Monday was a busy day with two special events: a visit from Chuck Goldner, the Dean at UALR Law School, and the Tenth Annual Event to Honor Special Women in Washington County. The latter was held at the Clarion, and one of our very special aluma, Ann Henry, was recognized.

It was great to see Chuck Goldner again. If you follow the blog, you know that he’s a good friend of mine. His work on the Access to Justice Commission has been phenomenal. The title of his lecture was “Equal Access to Justice: Mere Words or a Professional Obligation and Personal Commitment?” During his talk with the law school community, Dean Goldner gave us startling statistics. A few samples:

  • 1 out of 5 Arkansans live in poverty and qualify for legal aid
  • 16% of Arkansans live below the federal poverty level compared to 12.4% nationally
  • Arkansas is ranked 49th in dollars spent per poor person on civil legal aid
  • 550,000 Arkansans live 125% below the federal poverty level
  • There are only 42 attorneys in Arkansas’ two legal aid organizations, and they are trying to provide free legal services to over 500,000 low income citizens
  • The legal aid staff of 42 attorneys handled almost 14,000 cases, which is an astounding caseload of 333 files per attorney

In a study, the Legal Services Corporation found that for the general population, there is one private practice attorney for every 525 people. However, for low income Arkansans there is one legal aid attorney for every 15,000 low income persons. In 2007, 28,000 Arkansans asked for help, but more than 50% had to be turned away. On average, 1 out of 5 Arkansans is eligible for free legal aid, and 4 of every 5 dollars going to legal aid in Arkansas comes from the federal government.

Dean Goldner talked about our responsibility as attorneys to provide service to those who can’t afford it, and he noted Rule 6.1 of the Model Rules, which addresses voluntary pro bono publico service. It talk about how attorneys should strive to provide services for those who can least afford it. He emphasized the fact that assisting low-income citizens is not merely a matter of volunteering on committees, but involves providing direct legal services. He gave us statistics about the number of attorneys who provide pro bono representation, and it is clear that there’s still a very large gap in terms of those who need legal assistance and those who receive it.

His presentation gave all of us something to think about. Dean Goldner’s lecture was consistent with the law schools’ decision to expand the legal services we provide to underrepresented persons by creating the immigration law clinic. The Arkansas Access to Justice Commission 2007 Report found that Arkansas has one of the fastest growing immigrant populations in the United States. Between 1990 and 2000 the number of immigrants working in Arkansas industries grew an astounding 201%. This is taken directly from the Access to Justice Commission Report and, as you might imagine, this demographic shift has raised a number of issues for legal providers including immigration law and the need for translators.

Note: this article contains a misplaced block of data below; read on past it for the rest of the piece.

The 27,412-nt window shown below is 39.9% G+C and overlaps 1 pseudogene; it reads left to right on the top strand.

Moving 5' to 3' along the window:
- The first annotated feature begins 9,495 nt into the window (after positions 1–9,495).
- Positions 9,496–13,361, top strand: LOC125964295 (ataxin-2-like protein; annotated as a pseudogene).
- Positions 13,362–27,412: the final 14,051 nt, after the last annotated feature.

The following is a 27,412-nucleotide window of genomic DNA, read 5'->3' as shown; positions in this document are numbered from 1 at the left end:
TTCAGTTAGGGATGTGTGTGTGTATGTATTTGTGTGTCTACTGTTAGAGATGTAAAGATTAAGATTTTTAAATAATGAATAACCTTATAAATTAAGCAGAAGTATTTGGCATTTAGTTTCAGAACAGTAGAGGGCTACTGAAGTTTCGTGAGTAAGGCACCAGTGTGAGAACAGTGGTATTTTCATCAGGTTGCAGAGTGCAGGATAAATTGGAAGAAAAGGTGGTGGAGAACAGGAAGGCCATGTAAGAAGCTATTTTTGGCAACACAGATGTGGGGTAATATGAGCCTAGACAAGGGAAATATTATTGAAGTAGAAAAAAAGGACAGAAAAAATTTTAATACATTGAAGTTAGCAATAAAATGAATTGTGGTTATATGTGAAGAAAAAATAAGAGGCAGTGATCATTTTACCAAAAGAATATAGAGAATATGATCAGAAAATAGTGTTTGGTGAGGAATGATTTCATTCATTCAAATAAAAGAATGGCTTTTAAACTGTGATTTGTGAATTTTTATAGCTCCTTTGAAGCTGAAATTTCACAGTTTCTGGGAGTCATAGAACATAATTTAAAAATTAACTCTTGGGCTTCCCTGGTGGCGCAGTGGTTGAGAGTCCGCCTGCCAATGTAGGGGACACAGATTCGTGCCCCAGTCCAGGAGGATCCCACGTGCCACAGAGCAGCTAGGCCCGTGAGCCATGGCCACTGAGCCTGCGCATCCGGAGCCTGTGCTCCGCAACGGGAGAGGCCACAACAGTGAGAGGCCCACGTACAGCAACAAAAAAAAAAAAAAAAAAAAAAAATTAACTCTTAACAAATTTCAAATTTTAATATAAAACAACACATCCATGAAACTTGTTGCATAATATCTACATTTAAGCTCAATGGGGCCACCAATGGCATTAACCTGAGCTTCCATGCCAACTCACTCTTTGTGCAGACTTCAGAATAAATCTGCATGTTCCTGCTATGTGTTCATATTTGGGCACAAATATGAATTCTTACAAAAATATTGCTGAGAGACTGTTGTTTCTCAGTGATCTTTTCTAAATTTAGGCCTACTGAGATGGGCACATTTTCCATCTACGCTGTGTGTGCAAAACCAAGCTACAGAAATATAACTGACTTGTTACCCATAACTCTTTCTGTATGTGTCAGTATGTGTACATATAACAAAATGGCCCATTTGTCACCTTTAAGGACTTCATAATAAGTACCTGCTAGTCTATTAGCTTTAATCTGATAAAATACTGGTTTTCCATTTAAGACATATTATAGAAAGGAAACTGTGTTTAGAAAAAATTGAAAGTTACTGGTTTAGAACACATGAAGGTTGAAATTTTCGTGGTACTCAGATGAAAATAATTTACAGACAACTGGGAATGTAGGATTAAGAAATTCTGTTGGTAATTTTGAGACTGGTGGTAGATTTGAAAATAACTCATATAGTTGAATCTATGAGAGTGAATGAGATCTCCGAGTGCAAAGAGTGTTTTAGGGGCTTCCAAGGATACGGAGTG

Thank you very much, Dean Goldner, for raising our awareness of these issues, for challenging us to live up to our professional responsibility to address them, and for sharing the DVD about the services provided by Legal Services Corporation with us. We were able to gain a greater appreciation of the personal stories of those who benefit from Legal Services. Instead of merely sharing a bunch of statistics, you made the needs of the clients very real. Thank you again for such a fantastic lecture.

That evening was the Tenth Annual Event to Honor Special Women in Washington County, which was held at the Clarion. The Law School had a table, and many members of the law school community attended the event, including Dannelle Walker, Hope Jackson, Madra McAdoo, Chris Nebben, Jonathan Kwan and Ryan Younger. Honorees were Gay Harp, Ann Henry, Maurice Ash McClelland, Mary Alice Serafine and Ann Wiggins.

The program consisted of a brief recognition of the past ten years of honorees. But the highlight of the evening was recognizing this year’s honorees, one of which was our own Ann Henry. Ann was recognized for her service to the Washington County community as an Associate Dean of Walton College of Business, leader in her church, and as a member of local and state education boards and commissions. She was chair of the Capital Campaign for the Fayetteville Public Library and presently is co-chair of the Capital Campaign for KUAF. She was given the Outstanding Volunteer Fundraiser Award in 2003 by the NWA chapter of the Association of Fundraising Professionals, and in 2005 she was honored as Girl Scout Woman of Distinction. We were proud to be present with her and to recognize her on this special evening, along with many others. (The Morning News Article)